A hundred years ago teachers were pretty much doing the same thing, and being treated the same way, as they are in the 21st Century. Teaching was and in some ways still is considered blue collar work under the strong hand of the white collar manager. Academia is the only profession that clings to a tenure system, lock-step pay based on years of experience, teaching in isolation, and stresses over accountability. Perhaps because half of my adult working life I spent in a non-academic setting as a small business owner, consultant, and corporate executive, I strongly believe that teaching and learning would be enhanced by creating a performance based pay system - though not based on a single test - that allowed for differentiated pay based on multiple factors, more collaborative workplaces where products (student work) are available to everyone in order to analyze the teaching and learning that is happening, and where differentiated professional development is provided and expected.

Fortunately, some of this change is already occurring. Harvard studies indicate that the new teachers, especially those who have spent a few years in other work settings, are arriving with these expectations: differentiated pay, collaborative work places, and on-going, high quality professional development. An entire body of teachers is entering the profession with a different perspective of the role of the union—and many don’t want a union. They want to rise based on their merit, not based on a fixed contract that while it protects them, also holds them back.

What’s here now? We already have National Board Certification as one measure of teacher accomplishment. Current research provides evidence that the students of NBCTs think more deeply and critically, score 15% higher in math, and show other advancements over their peers who do not have NBCTs. The Governor should reinstate the NBCT stipend. Other states, like North Carolina which has shown the greatest gains in closing the achievement gap, pay the National Board application fees, provide quality support programs, and expect all teachers to eventually work toward certification. North Carolina and other states have raised the bar by raising the teaching standards beyond the level of the California Standards for the Teaching Profession which are closer to entry level standards then they are to accomplished teacher standards. In a system that says equal pay for any amount of work, why would one push to excel? But if we changed our pay structure, had some outcome criteria for pay, then each of us would be more inclined to work more effectively with all students.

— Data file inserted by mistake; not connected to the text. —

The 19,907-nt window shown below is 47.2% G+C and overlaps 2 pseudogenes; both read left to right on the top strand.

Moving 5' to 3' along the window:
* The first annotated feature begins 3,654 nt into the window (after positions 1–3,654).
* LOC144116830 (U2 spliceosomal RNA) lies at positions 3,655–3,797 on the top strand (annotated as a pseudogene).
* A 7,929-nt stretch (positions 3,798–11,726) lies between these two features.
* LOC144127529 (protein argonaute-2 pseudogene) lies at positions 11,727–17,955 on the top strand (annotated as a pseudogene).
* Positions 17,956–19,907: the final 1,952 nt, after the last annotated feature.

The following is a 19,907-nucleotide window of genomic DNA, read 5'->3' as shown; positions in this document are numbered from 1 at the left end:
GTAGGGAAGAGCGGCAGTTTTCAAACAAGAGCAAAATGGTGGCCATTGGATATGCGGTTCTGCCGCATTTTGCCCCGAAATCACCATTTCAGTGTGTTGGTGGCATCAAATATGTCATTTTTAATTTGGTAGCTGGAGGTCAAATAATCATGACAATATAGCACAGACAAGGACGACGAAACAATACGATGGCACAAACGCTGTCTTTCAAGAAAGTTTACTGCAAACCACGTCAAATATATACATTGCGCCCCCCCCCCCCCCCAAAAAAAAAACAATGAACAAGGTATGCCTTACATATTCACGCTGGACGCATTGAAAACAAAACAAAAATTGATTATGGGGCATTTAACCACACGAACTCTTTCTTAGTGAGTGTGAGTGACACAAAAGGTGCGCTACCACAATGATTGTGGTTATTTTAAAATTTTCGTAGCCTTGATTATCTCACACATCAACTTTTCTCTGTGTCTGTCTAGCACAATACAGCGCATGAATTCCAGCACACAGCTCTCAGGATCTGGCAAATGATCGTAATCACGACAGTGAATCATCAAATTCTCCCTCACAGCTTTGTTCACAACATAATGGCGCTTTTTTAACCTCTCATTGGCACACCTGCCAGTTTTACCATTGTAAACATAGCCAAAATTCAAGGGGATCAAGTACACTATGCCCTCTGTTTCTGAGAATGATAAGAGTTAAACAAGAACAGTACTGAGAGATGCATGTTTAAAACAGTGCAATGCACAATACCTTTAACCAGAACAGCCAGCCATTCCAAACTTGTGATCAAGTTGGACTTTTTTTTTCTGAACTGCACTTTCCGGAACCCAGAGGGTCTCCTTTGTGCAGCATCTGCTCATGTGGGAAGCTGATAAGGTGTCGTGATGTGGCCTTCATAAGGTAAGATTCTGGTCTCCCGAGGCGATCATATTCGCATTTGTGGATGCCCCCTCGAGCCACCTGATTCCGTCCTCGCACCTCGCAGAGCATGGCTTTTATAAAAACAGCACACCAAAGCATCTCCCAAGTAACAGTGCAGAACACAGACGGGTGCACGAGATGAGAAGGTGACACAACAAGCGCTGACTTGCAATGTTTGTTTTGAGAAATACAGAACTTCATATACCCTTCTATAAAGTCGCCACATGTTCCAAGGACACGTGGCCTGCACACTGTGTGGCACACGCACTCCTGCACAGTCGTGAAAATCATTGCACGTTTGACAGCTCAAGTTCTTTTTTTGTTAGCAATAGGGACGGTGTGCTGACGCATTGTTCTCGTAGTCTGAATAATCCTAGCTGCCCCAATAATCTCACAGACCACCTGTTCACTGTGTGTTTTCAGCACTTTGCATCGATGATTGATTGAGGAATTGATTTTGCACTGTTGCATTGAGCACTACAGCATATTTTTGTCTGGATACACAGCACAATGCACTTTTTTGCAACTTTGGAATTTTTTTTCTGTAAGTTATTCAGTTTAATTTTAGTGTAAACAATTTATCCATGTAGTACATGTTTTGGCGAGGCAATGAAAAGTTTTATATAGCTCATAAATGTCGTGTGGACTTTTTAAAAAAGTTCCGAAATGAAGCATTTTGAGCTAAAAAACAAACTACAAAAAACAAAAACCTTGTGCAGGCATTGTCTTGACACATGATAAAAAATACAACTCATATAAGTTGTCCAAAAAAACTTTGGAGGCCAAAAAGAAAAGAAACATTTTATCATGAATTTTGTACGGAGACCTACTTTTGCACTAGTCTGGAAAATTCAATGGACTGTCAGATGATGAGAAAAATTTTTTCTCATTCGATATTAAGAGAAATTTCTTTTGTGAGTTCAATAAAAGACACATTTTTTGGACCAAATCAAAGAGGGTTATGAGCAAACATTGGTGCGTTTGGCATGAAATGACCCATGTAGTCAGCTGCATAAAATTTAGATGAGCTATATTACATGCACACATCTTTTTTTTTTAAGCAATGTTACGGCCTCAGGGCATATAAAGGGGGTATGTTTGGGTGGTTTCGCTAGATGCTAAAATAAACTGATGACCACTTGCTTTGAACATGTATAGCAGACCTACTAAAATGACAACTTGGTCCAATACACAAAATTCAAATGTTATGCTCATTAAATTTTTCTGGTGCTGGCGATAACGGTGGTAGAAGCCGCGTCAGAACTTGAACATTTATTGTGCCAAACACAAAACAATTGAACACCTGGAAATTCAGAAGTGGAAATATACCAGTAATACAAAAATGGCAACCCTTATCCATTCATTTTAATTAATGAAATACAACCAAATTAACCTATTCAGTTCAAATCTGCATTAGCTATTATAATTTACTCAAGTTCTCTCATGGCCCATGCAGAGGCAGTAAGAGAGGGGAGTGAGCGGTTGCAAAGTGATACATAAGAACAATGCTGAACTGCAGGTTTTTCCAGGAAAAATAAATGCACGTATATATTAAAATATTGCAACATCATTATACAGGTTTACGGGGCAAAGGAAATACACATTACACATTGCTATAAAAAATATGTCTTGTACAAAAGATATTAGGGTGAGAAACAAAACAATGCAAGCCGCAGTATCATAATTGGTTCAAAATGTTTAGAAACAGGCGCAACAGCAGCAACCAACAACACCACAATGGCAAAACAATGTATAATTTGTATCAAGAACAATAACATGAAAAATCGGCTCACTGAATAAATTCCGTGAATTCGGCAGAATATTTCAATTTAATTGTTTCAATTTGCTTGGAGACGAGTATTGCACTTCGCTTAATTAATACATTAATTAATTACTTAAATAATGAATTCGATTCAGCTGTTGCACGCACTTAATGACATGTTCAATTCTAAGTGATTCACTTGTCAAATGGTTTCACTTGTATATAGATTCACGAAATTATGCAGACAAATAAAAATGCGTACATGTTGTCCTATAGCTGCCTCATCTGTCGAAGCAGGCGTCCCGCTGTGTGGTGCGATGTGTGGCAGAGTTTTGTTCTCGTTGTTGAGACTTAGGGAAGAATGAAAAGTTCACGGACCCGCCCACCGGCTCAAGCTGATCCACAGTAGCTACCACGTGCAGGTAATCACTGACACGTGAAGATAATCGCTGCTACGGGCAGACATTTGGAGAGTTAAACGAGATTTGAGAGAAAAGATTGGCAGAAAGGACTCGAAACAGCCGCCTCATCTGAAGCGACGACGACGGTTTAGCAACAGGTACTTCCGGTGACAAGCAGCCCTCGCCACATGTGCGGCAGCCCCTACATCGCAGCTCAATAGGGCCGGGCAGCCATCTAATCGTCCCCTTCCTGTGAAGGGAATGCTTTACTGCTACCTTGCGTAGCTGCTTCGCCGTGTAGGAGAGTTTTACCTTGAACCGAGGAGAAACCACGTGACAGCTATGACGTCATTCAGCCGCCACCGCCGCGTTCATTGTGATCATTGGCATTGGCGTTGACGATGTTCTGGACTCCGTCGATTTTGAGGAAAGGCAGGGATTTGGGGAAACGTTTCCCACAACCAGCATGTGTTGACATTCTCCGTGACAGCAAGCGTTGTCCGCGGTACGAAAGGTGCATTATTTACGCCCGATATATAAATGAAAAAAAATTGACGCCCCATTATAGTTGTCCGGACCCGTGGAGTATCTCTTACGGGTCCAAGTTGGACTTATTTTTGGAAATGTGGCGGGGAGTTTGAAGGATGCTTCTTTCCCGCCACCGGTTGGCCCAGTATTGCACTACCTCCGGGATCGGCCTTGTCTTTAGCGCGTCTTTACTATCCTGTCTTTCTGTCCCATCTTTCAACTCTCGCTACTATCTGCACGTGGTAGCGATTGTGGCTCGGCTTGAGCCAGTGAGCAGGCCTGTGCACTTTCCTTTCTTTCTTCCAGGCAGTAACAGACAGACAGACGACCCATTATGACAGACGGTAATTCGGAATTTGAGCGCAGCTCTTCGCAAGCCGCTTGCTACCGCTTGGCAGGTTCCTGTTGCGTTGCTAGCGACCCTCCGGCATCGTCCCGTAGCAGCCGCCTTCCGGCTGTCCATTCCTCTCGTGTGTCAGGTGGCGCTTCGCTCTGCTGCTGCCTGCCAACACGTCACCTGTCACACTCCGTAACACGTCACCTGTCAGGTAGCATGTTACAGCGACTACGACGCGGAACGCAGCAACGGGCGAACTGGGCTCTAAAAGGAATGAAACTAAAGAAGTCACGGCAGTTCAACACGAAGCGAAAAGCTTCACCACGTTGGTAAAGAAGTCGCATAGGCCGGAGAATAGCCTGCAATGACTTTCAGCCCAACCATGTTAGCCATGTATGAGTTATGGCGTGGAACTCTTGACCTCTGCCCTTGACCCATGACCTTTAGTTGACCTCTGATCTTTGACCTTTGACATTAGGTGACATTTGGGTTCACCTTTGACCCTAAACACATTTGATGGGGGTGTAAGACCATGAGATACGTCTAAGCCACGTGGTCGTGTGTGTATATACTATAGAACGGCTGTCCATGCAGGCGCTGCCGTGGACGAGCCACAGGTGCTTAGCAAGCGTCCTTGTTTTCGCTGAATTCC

Unpopular as it may be, we need to provide ways to bring our highest quality teachers into schools where the needs are greater. True, all students need great teachers, but it is also true that our students from academically disadvantaged settings are most in need and should receive the most assistance. Call it merit pay, combat pay, pay to acknowledge the greater challenges, whatever it takes to bring critical masses of highly accomplished teachers to our students most at risk of dropping out. If we don’t spend the extra money now, we’ll spend it by building more prisons, paying for more unemployment, dealing with underemployed broken families and displaced children. Nothing comes free and an educated population is cheap at any price.

Competitive bidding? Isn’t it about time. One LAUSD large elementary school, after they obtained their charter, went from LAUSD mandatory food services to Marriott food services and provided a greater range of meals for their students and teachers, healthier choices, AND saved $300,000 each year. This is money that went directly into teaching and learning programs. Competition with safe-guards can only improve services and I would hope that the districts themselves become competitive bidders.

We can’t expect a 19th century organization to best prepare our students for a 21st century world.

About the Author
Adrienne Mack-Kirschner, a National Board Certified Teacher, works as an education consultant focusing on clasroom instruction. Her books include National Board Certification: Unpacking the Standards and The National Board Portfolio Workbook (Heinemann); Powerful Classromm Stories From Accomplished Teachers (Cowin Press).